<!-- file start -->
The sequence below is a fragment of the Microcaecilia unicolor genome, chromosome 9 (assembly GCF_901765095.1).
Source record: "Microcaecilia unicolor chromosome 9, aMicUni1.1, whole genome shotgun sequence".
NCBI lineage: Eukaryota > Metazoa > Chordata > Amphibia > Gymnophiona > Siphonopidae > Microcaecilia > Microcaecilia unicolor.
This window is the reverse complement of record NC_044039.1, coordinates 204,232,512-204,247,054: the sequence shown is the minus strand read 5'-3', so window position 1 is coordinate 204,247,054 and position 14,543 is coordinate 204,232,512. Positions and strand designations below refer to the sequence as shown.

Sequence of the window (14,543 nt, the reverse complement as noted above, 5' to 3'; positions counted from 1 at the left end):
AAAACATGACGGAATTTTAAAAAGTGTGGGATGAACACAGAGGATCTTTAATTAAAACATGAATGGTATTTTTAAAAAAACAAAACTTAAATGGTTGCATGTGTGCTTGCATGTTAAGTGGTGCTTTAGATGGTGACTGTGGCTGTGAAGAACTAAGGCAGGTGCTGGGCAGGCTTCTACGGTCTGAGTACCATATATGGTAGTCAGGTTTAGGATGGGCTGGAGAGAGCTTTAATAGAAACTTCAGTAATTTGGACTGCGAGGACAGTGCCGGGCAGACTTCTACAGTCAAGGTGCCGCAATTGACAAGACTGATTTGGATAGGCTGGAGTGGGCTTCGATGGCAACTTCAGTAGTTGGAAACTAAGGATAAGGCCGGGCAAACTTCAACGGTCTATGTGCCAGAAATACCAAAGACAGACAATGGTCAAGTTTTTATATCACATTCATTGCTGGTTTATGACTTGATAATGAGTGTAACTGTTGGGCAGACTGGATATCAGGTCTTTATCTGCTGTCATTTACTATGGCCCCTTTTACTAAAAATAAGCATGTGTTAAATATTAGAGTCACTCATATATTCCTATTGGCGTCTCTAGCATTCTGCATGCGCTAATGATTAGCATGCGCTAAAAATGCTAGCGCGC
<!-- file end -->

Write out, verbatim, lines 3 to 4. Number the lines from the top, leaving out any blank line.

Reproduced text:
NCBI lineage: Eukaryota > Metazoa > Chordata > Amphibia > Gymnophiona > Siphonopidae > Microcaecilia > Microcaecilia unicolor.
This window is the reverse complement of record NC_044039.1, coordinates 204,232,512-204,247,054: the sequence shown is the minus strand read 5'-3', so window position 1 is coordinate 204,247,054 and position 14,543 is coordinate 204,232,512. Positions and strand designations below refer to the sequence as shown.